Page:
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Ill. committee passes union-backed pension plan

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SPRINGFIELD, Ill. (AP) — A Senate committee approved a union-backed approach for dealing with Illinois’ pension crisis Wednesday, saying it gives the state its best chance at surviving an inevitable court challenge and getting out of its nearly $100 billion mess.

The Senate Executive Committee voted 10-5 to send the proposal to the full Senate. It could get a floor vote as early as Thursday.

The measure, sponsored by Senate President John Cullerton, was drafted in collaboration with some of the state’s largest public-employee unions. Michael Carrigan, president of the Illinois AFL-CIO, called it a “fair, responsible and constitutional solution” that will bring much-needed stability to the system.

Cullerton said it is “very significant” that some of the largest unions have agreed not to sue if the bill is passed as currently written. The Chicago Democrat also believes the bill is the only approach to pension reform that is constitutional.

The union coalition that negotiated the deal, We Are One Illinois, represents more than 1 million members. The group’s leaders already have said they will oppose a competing pension-reform measure that was approved in the House last week. They say the House bill, sponsored by House Speaker Michael Madigan, violates a provision of the state constitution that says pension benefits cannot be reduced.

“Clearly this (union-backed bill) is a stronger argument for the constitutionality than the other options that are out there,” Cullerton said Wednesday.

Cullerton said the measure is constitutional because it gives a choice in benefits. Current workers would choose among three different benefit packages, while retirees would choose between two. For example, workers who want to receive 3 percent cost-of-living increases compounded annually wouldn’t get health insurance. If they want health insurance in retirement, they would receive smaller cost-of-living adjustments.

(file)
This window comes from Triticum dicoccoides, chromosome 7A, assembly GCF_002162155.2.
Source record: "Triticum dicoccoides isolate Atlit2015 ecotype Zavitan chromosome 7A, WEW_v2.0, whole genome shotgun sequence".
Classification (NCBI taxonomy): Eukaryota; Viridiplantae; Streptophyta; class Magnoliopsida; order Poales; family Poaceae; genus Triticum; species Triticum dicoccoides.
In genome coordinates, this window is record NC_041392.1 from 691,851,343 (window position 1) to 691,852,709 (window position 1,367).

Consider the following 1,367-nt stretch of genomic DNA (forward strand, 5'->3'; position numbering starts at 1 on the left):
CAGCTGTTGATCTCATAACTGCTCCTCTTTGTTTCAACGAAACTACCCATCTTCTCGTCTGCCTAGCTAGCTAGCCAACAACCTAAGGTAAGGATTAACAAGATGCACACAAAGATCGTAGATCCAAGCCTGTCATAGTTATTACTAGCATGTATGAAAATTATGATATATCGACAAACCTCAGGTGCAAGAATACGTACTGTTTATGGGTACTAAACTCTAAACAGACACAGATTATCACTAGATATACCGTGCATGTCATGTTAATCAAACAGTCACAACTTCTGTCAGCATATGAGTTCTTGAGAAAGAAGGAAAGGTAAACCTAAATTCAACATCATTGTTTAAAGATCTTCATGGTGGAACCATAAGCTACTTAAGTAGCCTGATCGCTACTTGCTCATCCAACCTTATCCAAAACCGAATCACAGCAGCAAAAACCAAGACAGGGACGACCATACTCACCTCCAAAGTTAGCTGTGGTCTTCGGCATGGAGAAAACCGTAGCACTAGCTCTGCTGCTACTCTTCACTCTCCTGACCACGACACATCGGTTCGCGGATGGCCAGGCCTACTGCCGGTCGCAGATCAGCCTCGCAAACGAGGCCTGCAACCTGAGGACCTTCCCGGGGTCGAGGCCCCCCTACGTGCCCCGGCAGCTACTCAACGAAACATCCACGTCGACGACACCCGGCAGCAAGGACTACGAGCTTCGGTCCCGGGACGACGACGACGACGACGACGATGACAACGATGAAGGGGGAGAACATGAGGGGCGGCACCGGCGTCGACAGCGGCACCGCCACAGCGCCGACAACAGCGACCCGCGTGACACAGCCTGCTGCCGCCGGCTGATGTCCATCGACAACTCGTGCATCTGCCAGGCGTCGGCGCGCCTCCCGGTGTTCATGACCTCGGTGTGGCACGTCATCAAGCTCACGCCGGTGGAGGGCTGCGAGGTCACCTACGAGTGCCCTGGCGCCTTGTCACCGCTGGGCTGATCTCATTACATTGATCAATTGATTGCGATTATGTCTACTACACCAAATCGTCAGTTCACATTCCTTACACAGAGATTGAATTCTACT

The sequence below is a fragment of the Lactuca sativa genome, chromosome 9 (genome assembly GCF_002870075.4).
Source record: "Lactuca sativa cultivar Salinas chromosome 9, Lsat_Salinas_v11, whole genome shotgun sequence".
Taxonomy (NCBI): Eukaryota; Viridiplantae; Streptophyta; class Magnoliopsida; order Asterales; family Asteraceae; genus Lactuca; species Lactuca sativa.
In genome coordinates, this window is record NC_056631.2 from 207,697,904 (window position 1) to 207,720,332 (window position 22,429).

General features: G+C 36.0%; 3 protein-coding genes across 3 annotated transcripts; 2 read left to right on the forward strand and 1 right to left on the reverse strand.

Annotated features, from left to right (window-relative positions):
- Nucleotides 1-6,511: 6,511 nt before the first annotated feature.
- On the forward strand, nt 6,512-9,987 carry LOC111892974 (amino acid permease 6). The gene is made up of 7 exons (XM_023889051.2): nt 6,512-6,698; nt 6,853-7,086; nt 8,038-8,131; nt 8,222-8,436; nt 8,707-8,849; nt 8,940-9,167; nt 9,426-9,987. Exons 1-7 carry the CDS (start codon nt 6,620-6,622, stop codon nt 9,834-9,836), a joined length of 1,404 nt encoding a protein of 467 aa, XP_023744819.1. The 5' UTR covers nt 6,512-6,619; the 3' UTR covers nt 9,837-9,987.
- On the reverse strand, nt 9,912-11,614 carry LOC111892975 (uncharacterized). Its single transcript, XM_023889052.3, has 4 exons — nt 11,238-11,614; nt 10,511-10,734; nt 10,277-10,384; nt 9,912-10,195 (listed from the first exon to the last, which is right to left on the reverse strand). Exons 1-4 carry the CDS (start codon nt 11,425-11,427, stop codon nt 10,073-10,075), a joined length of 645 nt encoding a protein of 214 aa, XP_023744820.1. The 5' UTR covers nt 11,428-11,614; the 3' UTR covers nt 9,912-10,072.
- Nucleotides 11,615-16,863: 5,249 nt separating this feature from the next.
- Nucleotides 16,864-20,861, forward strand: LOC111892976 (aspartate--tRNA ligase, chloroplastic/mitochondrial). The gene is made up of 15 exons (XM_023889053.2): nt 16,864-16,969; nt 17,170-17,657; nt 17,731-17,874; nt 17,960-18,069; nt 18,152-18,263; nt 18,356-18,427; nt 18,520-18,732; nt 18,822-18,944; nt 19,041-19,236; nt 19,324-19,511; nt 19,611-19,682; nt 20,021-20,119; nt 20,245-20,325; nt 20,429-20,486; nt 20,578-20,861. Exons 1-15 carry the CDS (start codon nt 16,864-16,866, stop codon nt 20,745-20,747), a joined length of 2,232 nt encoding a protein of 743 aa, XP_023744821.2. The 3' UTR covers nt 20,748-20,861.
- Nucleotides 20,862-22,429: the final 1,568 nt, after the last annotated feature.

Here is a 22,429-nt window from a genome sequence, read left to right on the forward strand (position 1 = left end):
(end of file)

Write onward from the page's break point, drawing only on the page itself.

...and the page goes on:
Cullerton says under his plan, the annual pension payment would be about $850 million less in 2015 than is currently scheduled.

But the hearing also provided an indication of the tough road ahead for the legislation.

Bob Pinkerton, vice president of the Illinois Retired Teachers Association, said his organization — which represents about 35,000 retired teachers — wasn’t involved in the negotiations with Cullerton and doesn’t support the bill. He said the association could file a lawsuit if the legislation is enacted because retirees shouldn’t have to choose between cost-of-living adjustments and health insurance.

“Either jump off a cliff or I’ll shoot you is not a very good choice,” Pinkerton said.

And the We Are One Illinois coalition’s support came with a firm warning that if any substantive changes are made, the union coalition will drop its support.

“Our position today is this is a final, bottom line agreement,” Carrigan said.

Republicans argued the legislation doesn’t save enough money. Senate Republicans had wanted Cullerton to call Madigan’s legislation in their chamber, but the Senate President opted to move forward with the union deal.

“I just don’t think this solves the problem,” said Sen. Matt Murphy, a Republican from Palatine.

And whether the measure has any hope of getting a vote in the House remains to be seen. Madigan prefers his bill, which unilaterally cuts benefits and which the Chicago Democrat says would reduce the annual pension payment by about $1.8 billion in the first year.

Cullerton believes the unilateral cuts in Madigan’s bill are unconstitutional, and says if the Illinois Supreme Court throws out the law, the savings would actually be zero.

Illinois has the nation’s worst state pension crisis, due largely to years of lawmakers skipping or shorting their payments to the state’s five retirement systems. The massive unfunded liability has put pressure on other areas of the state budget and prompted credit rating agencies to give Illinois the lowest credit rating of any state in the country. The bond houses have warned that another downgrade could occur if the General Assembly doesn’t take action by the end of the legislative session, which is scheduled for May 31.

The Cullerton bill is SB2404. The Madigan bill is SB1.

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